ROCKLEDGE, Fla. – Friday's shooting at Schlenker Automotive in Rockledge has left people in Central Brevard County asking why.
Why, on the day after Thanksgiving, would a 28-year-old man randomly fire into a well-respected auto repair business, killing one employee and critically injuring another?
"Always wonder why bad things happen to the nicest people," read one of dozens of comments under a pre-Thanksgiving gallery of photos on the Schlenker Facebook page.
Robert Lorenzo Bailey Jr., 28, of Cocoa, is accused of opening fire in the parking lot of the garage Friday afternoon. Longtime Schlenker employee Roger Lee Smith, 50, was killed, Rockledge police said. Smith had stepped out into the parking lot after he heard a shot that paralyzed a 25-year-old co-worker, reported News 6 partner Florida Today.
Two other Schlenker employees, both of whom have concealed carry permits, fired back at the gunman, according to the police. In a press conference Saturday, Rockledge police chief Joseph La Sata credited their bravery for preventing further death or injury.
Bailey and the yet-to-be identified Schlenker employee remained hospitalized at Holmes Regional Medical Center in Melbourne, said Rockledge police Lt. Donna Seyferth. The investigation is continuing. No connection between Bailey and the business has been identified.
Brevard County School District officials said Bailey worked as a part-time custodian at Lewis Carroll Elementary School in Merritt Island.
Lou Schlenker, owner of the business that has operated in Rockledge for 36 years, released a statement Sunday evening:
"In this difficult time of mourning the loss of Roger and the severe injuries that (our other employee) has sustained, we would like to thank all of the community for the overwhelming support and prayers we have received. We know there will be a long healing process ahead of us but we want to reassure everyone that this is an organization full of dedicated, courageous, and heroic individuals serving this community.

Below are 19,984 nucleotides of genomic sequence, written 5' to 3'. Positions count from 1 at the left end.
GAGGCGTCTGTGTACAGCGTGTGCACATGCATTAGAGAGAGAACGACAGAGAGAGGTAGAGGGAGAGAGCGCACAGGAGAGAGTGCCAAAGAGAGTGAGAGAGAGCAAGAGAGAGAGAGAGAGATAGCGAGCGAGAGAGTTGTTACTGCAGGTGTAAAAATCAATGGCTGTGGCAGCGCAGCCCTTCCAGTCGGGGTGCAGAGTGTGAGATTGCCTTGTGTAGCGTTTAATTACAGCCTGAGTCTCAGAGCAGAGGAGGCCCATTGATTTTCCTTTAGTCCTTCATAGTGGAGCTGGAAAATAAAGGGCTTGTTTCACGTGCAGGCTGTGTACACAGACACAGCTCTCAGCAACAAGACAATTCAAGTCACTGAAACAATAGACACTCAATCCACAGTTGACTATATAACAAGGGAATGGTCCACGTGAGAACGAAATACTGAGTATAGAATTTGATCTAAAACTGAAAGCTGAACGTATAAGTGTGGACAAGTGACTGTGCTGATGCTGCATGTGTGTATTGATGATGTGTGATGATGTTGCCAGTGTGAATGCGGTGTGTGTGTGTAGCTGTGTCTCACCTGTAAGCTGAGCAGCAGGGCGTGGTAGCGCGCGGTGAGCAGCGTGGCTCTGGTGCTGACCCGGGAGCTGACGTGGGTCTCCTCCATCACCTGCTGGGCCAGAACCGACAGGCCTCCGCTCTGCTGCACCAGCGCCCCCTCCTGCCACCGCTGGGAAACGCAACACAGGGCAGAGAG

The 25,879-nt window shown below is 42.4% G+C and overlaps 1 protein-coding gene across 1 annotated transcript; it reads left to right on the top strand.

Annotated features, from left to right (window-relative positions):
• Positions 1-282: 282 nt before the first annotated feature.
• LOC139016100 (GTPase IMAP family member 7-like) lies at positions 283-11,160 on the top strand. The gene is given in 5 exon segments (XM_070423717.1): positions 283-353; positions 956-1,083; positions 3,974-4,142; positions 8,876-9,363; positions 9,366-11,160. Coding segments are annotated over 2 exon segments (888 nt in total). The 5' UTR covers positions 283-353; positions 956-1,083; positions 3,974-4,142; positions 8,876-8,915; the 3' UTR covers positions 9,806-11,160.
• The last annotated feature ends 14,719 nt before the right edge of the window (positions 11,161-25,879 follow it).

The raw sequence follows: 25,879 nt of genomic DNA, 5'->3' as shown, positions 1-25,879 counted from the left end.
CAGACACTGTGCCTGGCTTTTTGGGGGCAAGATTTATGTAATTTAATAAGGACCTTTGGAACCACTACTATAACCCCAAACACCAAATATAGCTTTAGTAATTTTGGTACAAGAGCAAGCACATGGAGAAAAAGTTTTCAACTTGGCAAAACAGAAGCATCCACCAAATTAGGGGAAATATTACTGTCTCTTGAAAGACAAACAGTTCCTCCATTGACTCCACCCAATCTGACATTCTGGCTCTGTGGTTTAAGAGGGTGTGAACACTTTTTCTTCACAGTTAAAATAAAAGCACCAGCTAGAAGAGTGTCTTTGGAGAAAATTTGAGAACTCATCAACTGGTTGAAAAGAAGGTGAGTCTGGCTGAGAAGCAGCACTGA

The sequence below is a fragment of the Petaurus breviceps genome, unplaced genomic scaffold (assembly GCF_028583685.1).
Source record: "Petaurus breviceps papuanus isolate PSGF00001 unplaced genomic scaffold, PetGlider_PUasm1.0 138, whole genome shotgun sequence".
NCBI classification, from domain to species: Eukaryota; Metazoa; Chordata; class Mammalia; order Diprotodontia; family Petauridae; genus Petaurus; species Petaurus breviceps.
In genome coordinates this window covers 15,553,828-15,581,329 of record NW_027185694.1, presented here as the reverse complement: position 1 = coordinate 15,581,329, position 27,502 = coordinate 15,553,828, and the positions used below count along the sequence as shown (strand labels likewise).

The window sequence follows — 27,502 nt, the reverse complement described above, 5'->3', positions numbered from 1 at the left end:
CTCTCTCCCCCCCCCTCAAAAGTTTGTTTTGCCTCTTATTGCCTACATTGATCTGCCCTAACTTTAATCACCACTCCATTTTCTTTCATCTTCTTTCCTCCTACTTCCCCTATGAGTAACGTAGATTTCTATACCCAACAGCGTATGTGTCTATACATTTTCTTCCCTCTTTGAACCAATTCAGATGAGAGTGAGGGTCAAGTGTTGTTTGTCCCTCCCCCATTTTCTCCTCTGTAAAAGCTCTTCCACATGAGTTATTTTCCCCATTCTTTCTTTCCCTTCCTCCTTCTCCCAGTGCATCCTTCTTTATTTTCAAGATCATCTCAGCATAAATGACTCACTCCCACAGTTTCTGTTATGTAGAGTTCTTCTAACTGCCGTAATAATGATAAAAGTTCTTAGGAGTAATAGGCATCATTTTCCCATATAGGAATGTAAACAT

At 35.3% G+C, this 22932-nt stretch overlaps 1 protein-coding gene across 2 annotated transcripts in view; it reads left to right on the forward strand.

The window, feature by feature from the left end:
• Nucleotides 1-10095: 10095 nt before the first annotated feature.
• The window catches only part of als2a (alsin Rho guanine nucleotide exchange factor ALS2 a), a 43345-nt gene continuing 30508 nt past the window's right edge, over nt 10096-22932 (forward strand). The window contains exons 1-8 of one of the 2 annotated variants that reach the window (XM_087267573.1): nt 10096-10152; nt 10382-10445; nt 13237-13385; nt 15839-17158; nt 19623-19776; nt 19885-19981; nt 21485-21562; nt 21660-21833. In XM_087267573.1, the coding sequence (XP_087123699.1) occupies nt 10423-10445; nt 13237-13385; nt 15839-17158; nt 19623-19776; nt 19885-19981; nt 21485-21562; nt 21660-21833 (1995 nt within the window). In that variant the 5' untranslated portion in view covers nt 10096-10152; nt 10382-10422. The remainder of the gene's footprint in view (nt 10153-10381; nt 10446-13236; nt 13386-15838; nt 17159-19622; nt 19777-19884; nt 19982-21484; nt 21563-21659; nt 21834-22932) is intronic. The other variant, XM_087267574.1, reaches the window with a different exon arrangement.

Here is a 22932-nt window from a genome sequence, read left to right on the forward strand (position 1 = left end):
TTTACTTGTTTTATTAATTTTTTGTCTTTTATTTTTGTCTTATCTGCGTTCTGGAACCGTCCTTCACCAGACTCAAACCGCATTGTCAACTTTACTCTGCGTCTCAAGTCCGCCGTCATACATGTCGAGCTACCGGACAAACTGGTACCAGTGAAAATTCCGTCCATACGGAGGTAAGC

"We will come together to support all affected and be stronger and closer then ever before as a Schlenker Automotive family. Please continue to keep the family members and friends of those impacted by this tragedy in your thoughts and prayers."
The electronic sign in front of the Barton Boulevard business also flashed a message of gratitude: "We appreciate your thoughts and prayers."
Across U.S. 1 in Cocoa Village, employees and patrons at the Dog and Bone British Pub were asking why this happened.
Bailey was a longtime customer at the pub, and he occasionally worked there helping with cleanup and checking IDs at the door, said manager Diana Lynn.
Lynn said Bailey was let go about two weeks ago after an altercation with a patron. Another manager said Bailey thought the patron had a gun and was trying to kill him. The customer didn't have a gun. The Dog and Bone manager was concerned Bailey was having a mental break from reality and suggested he see a doctor.
Bailey told people at the pub that he suffered from post-traumatic stress disorder, though he never went into details. He did not have a military background, Lynn said.
"He seemed kind and gentle," she said, adding that none of the other employees at the pub could understand what happened. "We're all very sad."